Russian Foreign Minister Sergei Lavrov, speaking at a UN conference in Geneva, said the "right moment" had come for progress on nuclear disarmament, after Washington and Moscow agreed on a plan to renew the START treaty to cut nuclear stock.
AFP - Russian Foreign Minister Sergei Lavrov said Saturday the "right moment" had come for progress on disarmament, after Washington and Moscow agreed on a plan aimed at renewing the START treaty.
"The right moment has come today, for the first time after the end of the Cold War, for making real progress in resuming the global disarmament process on a broad agenda," he told the 65-nation United Nations Conference on Disarmament in Geneva.
"I am convinced that we should not miss this opportunity."
Lavrov's address to the conference came a day after his first meeting with US Secretary of State Hillary Clinton, during which both signalled a fresh start on missile defence and disarmament issues.
Clinton said Washington and Moscow have agreed to a plan aimed at renewing their Strategic Arms Reduction Treaty, which is due to expire by December 5.
The treaty, which was signed in 1991, committed both parties to cut their stock of arsenal, including reducing missiles to a maximum of 1,600 and warheads to no more than 6,000.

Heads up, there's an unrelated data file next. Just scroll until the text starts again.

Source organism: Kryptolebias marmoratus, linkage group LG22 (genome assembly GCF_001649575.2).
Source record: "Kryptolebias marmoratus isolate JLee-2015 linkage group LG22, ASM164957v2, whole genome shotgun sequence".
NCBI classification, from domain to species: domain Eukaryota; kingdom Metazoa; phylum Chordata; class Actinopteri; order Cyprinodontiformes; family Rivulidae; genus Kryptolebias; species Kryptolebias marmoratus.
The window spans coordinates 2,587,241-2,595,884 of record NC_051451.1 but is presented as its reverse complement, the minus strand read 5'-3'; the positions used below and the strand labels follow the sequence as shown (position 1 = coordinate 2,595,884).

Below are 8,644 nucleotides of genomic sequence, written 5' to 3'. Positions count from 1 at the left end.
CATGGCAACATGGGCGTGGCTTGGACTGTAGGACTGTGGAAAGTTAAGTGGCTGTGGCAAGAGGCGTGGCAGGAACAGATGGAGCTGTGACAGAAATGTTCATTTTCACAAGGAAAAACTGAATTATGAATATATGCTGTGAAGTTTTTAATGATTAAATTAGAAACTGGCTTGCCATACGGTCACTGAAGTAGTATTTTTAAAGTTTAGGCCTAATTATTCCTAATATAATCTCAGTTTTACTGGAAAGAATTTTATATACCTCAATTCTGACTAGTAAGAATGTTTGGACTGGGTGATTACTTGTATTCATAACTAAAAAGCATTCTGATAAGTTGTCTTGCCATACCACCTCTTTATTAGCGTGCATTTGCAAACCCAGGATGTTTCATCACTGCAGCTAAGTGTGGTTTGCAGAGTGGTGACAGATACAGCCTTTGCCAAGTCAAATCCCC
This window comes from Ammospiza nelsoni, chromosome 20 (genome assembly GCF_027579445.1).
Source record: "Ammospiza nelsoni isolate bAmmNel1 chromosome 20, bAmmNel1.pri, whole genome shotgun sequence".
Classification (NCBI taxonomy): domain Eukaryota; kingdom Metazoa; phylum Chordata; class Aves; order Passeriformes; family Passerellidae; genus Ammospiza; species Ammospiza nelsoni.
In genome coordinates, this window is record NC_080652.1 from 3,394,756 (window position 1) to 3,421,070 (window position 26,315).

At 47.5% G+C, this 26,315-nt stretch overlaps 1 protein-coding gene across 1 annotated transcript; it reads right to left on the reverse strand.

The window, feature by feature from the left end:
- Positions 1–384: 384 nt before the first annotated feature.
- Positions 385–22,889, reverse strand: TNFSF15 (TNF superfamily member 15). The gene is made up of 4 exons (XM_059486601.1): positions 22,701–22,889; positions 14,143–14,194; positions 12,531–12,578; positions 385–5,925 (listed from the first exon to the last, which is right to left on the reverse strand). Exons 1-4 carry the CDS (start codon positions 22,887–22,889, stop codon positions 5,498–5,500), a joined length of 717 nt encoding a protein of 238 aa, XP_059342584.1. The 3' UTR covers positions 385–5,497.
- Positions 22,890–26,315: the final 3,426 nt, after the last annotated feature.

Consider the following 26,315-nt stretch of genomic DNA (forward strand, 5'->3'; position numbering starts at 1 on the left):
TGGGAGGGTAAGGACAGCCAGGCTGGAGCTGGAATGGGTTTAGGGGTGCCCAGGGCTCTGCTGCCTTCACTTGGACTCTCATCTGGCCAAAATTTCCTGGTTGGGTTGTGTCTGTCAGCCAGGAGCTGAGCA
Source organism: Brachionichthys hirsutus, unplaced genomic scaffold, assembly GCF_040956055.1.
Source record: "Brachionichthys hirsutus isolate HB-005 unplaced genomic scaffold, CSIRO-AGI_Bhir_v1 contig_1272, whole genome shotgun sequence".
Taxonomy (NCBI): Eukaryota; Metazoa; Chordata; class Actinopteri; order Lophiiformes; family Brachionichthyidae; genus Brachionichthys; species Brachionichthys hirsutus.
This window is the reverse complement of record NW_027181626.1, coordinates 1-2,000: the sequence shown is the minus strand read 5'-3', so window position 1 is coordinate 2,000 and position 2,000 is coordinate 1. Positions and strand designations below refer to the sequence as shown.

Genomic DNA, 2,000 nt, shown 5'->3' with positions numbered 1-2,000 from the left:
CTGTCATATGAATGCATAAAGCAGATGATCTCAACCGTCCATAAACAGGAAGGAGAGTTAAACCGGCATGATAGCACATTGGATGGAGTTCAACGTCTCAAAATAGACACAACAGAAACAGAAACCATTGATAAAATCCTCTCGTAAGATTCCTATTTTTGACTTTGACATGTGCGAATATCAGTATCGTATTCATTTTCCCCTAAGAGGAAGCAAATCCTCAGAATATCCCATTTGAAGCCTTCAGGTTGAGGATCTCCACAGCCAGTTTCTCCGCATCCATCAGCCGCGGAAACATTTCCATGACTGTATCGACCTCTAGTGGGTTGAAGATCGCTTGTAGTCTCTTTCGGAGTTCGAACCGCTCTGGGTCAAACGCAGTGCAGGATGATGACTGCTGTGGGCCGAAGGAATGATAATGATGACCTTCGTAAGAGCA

Lavrov told the conference he found the first contact with the new US administration "very promising."
He also read out a statement from Russian President Dmitry Medvedev, who said Moscow is "open to dialogue and is prepared for negotiations with the new US administration."
Medvedev saw nuclear disarmament as "fertile ground for a joint work" and said "constructive interaction in this field will contribute to the general improvement of the Russian-US relations."
Lavrov also signalled that Moscow wanted to seek progress on disarmament through the conference, which has largely stalled over the past decade.
"Time has been lost, we are determined to work quite intensively with our partners from the United States and other states," he told journalists after addressing the conference.
Date created : 2009-03-07